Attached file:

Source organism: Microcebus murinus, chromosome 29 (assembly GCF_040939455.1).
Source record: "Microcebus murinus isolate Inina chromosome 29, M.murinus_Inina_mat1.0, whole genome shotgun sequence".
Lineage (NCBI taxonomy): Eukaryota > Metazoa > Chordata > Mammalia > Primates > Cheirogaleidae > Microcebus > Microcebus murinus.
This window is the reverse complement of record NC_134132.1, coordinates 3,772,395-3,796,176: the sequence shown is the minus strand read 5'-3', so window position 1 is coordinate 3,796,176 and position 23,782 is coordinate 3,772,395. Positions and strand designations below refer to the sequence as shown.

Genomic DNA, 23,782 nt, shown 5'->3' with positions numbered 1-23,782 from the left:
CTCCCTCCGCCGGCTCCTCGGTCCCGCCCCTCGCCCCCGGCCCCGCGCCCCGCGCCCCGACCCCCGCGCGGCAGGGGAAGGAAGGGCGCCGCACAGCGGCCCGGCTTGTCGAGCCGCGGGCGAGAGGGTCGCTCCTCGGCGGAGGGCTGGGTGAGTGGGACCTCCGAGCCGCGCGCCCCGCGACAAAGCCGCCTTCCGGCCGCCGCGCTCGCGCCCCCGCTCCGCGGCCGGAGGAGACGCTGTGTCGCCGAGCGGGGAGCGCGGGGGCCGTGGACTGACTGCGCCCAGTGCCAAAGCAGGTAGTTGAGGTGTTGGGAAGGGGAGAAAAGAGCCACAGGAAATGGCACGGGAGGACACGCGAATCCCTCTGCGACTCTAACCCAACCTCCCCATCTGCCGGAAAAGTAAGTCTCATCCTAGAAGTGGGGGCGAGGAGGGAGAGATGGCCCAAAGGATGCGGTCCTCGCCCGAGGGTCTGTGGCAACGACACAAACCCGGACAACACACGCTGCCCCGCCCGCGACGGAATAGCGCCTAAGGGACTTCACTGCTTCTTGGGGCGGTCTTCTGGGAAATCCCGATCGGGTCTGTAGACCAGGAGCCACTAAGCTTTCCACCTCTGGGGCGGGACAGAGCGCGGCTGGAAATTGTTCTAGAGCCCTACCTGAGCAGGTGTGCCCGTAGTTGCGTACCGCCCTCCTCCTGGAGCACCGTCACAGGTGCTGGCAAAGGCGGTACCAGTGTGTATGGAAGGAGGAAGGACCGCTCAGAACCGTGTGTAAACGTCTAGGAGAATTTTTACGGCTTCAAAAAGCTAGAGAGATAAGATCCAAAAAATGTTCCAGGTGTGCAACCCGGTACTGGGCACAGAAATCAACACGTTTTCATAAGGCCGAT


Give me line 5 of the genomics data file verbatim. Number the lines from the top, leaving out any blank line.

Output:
Genomic DNA, 23,782 nt, shown 5'->3' with positions numbered 1-23,782 from the left: